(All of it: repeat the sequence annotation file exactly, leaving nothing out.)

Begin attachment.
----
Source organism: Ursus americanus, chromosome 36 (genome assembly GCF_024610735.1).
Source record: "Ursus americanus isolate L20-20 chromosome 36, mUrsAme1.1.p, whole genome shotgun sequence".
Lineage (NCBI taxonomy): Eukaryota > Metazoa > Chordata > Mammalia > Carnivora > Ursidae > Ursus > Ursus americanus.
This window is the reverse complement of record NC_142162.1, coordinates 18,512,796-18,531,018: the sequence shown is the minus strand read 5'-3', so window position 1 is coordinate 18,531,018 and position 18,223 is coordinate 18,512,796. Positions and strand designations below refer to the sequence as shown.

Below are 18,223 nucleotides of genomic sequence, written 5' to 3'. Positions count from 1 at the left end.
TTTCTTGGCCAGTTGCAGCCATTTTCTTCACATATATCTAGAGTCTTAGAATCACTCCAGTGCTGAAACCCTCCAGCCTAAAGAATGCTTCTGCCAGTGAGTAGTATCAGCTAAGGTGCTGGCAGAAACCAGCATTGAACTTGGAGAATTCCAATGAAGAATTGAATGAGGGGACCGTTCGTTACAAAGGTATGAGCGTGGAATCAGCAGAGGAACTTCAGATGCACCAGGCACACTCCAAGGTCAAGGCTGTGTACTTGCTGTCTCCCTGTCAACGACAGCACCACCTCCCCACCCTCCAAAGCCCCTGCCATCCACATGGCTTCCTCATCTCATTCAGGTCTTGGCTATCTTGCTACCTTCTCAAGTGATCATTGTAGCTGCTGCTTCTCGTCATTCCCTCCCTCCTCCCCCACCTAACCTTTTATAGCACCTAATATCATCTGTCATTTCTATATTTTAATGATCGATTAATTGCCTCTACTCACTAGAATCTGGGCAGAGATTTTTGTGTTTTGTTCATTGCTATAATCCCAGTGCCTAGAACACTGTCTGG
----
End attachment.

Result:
Source organism: Ursus americanus, chromosome 36 (genome assembly GCF_024610735.1).
Source record: "Ursus americanus isolate L20-20 chromosome 36, mUrsAme1.1.p, whole genome shotgun sequence".
Lineage (NCBI taxonomy): Eukaryota > Metazoa > Chordata > Mammalia > Carnivora > Ursidae > Ursus > Ursus americanus.
This window is the reverse complement of record NC_142162.1, coordinates 18,512,796-18,531,018: the sequence shown is the minus strand read 5'-3', so window position 1 is coordinate 18,531,018 and position 18,223 is coordinate 18,512,796. Positions and strand designations below refer to the sequence as shown.

Below are 18,223 nucleotides of genomic sequence, written 5' to 3'. Positions count from 1 at the left end.
TTTCTTGGCCAGTTGCAGCCATTTTCTTCACATATATCTAGAGTCTTAGAATCACTCCAGTGCTGAAACCCTCCAGCCTAAAGAATGCTTCTGCCAGTGAGTAGTATCAGCTAAGGTGCTGGCAGAAACCAGCATTGAACTTGGAGAATTCCAATGAAGAATTGAATGAGGGGACCGTTCGTTACAAAGGTATGAGCGTGGAATCAGCAGAGGAACTTCAGATGCACCAGGCACACTCCAAGGTCAAGGCTGTGTACTTGCTGTCTCCCTGTCAACGACAGCACCACCTCCCCACCCTCCAAAGCCCCTGCCATCCACATGGCTTCCTCATCTCATTCAGGTCTTGGCTATCTTGCTACCTTCTCAAGTGATCATTGTAGCTGCTGCTTCTCGTCATTCCCTCCCTCCTCCCCCACCTAACCTTTTATAGCACCTAATATCATCTGTCATTTCTATATTTTAATGATCGATTAATTGCCTCTACTCACTAGAATCTGGGCAGAGATTTTTGTGTTTTGTTCATTGCTATAATCCCAGTGCCTAGAACACTGTCTGG